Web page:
Medicare and Medicaid Law
Medicare is part of the Federal Government's Social Security Division and provides all United States citizens 65 years of age or older with long term care as well as coverage for the disabled. Eligibility is determined by various criteria set forth in the programs' policies. Whereas Medicaid, a federal and state program, ensures that individuals with lower incomes have access to health care. The criteria for Eligibility varies from state to state.
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Articles on HG.org Related to Medicare and Medicaid Law
- Protecting a Child’s SSI Benefits When They Receive an InheritanceDisabled children may qualify for SSI benefits. These benefits can be particularly helpful in families that do not have much income. Sometimes a child who receives these benefits may have a loved one who cares about him or her and wants to leave much-needed funds behind to an individual in this situation. However, if it is not structured properly, an inheritance can cause a person on SSI to lose their benefits.
- How to Survive a Medicaid Fraud InvestigationWhen Medicaid fraud investigators ask for an interview, remember this: Anything you say can and will be used against you in a court of law. The investigators are not there to help you. Their job is to develop evidence to prove you are guilty beyond a reasonable doubt.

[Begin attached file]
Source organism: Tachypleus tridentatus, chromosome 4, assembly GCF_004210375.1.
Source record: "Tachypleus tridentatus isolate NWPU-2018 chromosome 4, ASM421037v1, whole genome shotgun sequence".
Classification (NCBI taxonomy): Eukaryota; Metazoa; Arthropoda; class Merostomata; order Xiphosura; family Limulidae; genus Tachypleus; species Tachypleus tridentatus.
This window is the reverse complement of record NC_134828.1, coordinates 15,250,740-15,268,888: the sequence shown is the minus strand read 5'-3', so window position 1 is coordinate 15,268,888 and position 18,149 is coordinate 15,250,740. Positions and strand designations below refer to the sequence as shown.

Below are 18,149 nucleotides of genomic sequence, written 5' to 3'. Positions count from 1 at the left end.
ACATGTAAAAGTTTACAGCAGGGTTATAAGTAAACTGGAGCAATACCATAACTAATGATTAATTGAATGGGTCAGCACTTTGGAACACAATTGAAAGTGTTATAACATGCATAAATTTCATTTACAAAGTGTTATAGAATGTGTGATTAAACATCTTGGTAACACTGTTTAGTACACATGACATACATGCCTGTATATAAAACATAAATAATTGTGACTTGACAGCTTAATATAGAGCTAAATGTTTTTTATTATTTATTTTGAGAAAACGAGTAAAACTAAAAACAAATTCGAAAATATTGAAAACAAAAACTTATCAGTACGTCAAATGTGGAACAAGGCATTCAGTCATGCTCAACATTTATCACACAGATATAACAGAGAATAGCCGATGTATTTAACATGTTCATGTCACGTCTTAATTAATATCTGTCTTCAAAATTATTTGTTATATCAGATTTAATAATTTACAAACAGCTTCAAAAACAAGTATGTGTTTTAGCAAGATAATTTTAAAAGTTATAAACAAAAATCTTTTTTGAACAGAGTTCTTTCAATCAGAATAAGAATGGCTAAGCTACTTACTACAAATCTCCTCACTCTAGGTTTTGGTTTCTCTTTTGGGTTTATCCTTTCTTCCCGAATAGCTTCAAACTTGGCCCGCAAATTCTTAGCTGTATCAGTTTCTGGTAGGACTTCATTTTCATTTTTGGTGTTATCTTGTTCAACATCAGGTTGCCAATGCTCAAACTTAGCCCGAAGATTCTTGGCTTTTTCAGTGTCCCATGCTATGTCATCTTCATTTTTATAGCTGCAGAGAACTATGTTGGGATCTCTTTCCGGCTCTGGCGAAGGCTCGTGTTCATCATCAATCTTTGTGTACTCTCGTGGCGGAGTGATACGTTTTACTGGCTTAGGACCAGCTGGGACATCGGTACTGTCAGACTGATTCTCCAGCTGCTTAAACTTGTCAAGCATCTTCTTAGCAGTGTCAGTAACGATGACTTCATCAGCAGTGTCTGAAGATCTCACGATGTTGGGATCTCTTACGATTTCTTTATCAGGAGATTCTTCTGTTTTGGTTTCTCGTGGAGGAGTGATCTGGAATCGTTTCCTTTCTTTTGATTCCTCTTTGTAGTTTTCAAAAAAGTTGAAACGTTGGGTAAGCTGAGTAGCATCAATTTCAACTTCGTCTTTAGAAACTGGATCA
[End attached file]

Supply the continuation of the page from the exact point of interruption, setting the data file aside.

- A Medicaid Work Requirement for Texas?One of the ideas being floated to help rein in the cost of Medicaid is to impose a work requirement for the program.
- What Triggers a Medicare or Medicaid Billing Fraud Investigation?Medicare and Medicaid billing mistakes can result in a fraud investigation with potentially serious consequences. You can be required to pay back up to three times the amount you were paid for improperly billed services. And, if the government believes the improper billing was intentional, you can face serious criminal charges, the loss of professional licenses, and exclusion from the Medicare and Medicaid programs.
- ABLE Accounts for Families with Special NeedsFamilies who have children with special needs often try to plan ahead to anticipate the needs of the child with disabilities. It is often very costly to provide for the basic needs of a child in this situation. However, parents who take steps to try to safeguard resources for their disabled child’s use may wind up causing a child to lose benefits. ABLE accounts may be able to fill in the gap for these families.
- Spouse in Long-Term Care and the Need to Update Estate PlanThere are certain times when individuals need to update their estate planning documents like their will, trust or power of attorney designations. Many individuals are familiar with common times, like when they get married or have children. However, another important time to update an estate plan is if a person’s spouse has started to receive long-term care.
- What Are the Uses for a Miller Trust?A Miller Trust is a special type of trust that adjusts a person’s income downward, usually in an attempt for the individual to retain eligibility for certain types of governmental benefit programs. Most often, these trusts are used for the purpose of establishing eligibility for the Medicaid program.
- Facts about a Special Needs TrustSpecial needs trusts are designed to help individuals have a better quality of life while retaining eligibility for government benefits. Individuals who have disabilities often have needs that are not covered by health insurance or government benefits. Because they may have limited income, special needs trusts help provide some of these supplemental needs without supplanting government benefits.